Opinion: Tall Girl

Memes aside, is Tall Girl really worth watching?


Hannah Bishop, Staff Writer

“You think your life is hard? I’m a high school junior wearing size 13 Nikes. Men’s size 13 Nikes.”  To think that in 2019, we as a society have yet to experiment with deeper and more meaningful coming of age stories is pitiful.  I’m not here to spread an anti-body positive agenda, because at the end of the day learning to love the body you were given is important, and if movie producers could go about it in a unique way that we as an audience have never witnessed before I wouldn’t have any complaints.  

Tall Girl focuses on the insecurities we all possess, which seems promising at first.  When actually watching the movie however it appears as though the protagonist uses her insecurities to negate the struggles of those around her and as a viewer it feels insensitive and leads the audience to believe that she is ignorant.     

Tall Girl came out on September 13th, 2019.  However, based on the plot alone it seems like a movie that should have been released in the early to mid-2000’s when anything even relatively out of the norm would make you the perfect protagonist in a cheesy teen movie.  The film follows 16-year old Jodi Kreyman as she undergoes the trials and tribulations faced by every teenager in 2019, the exception being that she is 6’1.   

Throughout the film, several characters along with their own struggles are introduced.  Despite fitting into numerous stereotypes, these characters have clear issues themselves most of which also surround their appearances and status in the social pyramid.  It’s a nice sentiment of how everyone has insecurities and compares themselves to others, but that’s all this movie has going for it and to be blunt it’s nothing new.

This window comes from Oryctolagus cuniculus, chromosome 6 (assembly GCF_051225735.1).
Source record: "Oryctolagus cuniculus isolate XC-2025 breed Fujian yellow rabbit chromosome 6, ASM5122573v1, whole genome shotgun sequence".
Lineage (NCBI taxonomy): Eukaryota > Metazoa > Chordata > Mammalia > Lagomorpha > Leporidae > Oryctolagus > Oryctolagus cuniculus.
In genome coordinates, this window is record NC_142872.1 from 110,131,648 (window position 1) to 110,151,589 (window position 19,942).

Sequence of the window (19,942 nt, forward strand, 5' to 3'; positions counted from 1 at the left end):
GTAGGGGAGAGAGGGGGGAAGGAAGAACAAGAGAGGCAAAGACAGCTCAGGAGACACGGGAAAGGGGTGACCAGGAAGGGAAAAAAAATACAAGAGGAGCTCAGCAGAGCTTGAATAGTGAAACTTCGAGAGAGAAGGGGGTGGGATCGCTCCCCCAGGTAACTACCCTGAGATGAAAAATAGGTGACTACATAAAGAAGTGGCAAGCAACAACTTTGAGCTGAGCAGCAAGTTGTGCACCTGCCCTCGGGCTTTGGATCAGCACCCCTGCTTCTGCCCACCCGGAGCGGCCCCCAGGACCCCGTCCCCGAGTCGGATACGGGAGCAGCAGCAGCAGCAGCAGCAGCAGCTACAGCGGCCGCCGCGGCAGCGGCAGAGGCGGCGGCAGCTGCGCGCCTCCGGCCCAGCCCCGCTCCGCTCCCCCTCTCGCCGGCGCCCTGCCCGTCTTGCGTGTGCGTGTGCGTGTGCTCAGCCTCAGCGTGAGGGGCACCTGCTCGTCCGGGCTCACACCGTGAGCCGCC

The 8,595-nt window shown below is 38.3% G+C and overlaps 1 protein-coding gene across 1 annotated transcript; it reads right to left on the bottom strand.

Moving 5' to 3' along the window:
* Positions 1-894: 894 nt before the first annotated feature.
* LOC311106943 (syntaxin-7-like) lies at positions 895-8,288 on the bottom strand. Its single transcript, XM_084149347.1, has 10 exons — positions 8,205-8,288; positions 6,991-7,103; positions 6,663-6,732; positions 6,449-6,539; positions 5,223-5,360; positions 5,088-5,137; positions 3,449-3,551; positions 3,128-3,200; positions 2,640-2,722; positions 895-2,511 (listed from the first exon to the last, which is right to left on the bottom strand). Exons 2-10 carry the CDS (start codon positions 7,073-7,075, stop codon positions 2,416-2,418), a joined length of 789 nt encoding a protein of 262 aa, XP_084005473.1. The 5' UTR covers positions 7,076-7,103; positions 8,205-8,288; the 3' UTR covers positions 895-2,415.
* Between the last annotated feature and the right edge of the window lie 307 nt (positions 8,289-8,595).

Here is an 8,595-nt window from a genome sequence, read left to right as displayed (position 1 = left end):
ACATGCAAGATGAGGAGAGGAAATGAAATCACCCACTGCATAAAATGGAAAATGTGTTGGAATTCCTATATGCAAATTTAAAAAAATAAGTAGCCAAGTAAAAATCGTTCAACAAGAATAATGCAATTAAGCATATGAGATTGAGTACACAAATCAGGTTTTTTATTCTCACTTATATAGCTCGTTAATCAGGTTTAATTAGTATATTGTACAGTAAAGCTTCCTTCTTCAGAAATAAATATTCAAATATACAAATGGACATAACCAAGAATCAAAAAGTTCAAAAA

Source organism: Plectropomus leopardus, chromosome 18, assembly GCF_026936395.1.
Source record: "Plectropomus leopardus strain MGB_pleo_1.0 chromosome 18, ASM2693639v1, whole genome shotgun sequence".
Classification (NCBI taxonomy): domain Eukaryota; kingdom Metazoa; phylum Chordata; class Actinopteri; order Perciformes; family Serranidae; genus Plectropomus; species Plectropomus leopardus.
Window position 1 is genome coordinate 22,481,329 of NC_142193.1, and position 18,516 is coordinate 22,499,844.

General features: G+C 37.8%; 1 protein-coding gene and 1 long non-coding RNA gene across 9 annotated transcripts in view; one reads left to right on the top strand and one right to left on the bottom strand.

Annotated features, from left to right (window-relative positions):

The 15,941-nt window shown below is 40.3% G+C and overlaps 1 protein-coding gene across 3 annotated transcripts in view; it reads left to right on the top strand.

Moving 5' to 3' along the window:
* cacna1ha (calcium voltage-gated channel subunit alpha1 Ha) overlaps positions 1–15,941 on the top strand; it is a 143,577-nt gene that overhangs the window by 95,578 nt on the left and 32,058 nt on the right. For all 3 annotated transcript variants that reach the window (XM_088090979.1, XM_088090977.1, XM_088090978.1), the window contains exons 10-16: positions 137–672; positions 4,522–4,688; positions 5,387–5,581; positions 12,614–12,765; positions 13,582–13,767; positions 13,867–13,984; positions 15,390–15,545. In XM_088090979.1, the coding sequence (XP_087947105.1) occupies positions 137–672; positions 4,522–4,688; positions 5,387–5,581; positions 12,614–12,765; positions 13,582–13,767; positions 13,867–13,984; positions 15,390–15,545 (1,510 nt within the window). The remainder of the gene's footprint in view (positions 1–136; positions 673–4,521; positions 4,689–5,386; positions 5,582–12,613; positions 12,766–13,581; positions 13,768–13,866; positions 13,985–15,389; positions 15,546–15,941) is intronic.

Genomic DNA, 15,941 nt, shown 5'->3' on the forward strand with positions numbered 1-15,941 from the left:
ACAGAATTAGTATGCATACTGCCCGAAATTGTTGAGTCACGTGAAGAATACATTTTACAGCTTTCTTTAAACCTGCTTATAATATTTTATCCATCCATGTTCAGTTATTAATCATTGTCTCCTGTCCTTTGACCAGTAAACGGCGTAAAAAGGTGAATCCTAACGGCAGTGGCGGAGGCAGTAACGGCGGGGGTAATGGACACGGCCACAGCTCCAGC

This film seems out of touch with the current generation and social climate.  With catastrophic events taking place on a weekly basis, the “woe is me” tone present in Tall Girl seemed insensitive.  From a distance, the plot of Tall Girl is comforting and relatable; it was the poor execution that doomed the movie for mockery.   

The film felt as though it was written and directed by pre-teens and elementary students, and the clear disconnect from today’s youth struck me as odd.  The cast is made up of fairly young actors and actresses, yet it feels so unrelatable and fake.  It’s almost as if the plot was written by someone who has never attended a high school, the snide remarks from Jodi’s peers seem so unrealistic that it made watching this movie painful.  

 I went into this movie hoping to write a positive review but was left feeling unsatisfied.  So, if you’re still in the process of deciding whether or not to give this movie a chance I would recommend going based on your preference.  If you enjoy the cookie-cutter coming of age story, I don’t see why you wouldn’t appreciate Tall Girl.